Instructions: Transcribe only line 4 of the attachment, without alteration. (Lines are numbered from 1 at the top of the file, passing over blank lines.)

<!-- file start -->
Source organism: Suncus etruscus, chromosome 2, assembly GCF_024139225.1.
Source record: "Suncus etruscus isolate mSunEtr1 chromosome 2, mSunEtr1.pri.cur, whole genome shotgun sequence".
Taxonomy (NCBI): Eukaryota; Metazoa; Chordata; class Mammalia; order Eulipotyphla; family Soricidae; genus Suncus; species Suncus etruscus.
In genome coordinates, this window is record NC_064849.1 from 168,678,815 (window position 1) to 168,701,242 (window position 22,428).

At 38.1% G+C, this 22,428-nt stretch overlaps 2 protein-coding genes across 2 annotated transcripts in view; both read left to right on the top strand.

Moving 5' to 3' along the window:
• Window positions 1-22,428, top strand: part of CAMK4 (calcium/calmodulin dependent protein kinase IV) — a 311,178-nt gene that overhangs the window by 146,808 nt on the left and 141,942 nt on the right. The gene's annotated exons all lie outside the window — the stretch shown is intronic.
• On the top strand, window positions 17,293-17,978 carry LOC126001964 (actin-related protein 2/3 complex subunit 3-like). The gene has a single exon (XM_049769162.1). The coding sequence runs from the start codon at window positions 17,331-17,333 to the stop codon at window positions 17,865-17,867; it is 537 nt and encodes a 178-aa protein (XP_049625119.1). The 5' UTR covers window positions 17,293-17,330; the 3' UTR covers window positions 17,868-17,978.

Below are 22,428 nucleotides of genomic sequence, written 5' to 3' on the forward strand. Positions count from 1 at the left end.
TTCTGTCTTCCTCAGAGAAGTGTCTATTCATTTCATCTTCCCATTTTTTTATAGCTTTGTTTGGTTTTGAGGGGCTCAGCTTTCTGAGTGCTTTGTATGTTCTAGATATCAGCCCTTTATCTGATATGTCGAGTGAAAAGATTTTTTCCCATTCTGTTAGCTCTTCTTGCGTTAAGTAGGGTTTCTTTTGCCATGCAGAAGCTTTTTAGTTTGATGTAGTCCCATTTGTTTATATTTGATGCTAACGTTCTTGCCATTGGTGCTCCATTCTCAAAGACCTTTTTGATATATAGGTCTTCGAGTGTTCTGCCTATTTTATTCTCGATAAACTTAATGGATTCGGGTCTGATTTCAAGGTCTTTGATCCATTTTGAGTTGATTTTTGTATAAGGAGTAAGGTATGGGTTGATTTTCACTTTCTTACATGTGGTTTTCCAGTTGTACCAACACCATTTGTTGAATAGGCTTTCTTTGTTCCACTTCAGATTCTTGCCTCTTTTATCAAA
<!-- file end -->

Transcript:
In genome coordinates, this window is record NC_064849.1 from 168,678,815 (window position 1) to 168,701,242 (window position 22,428).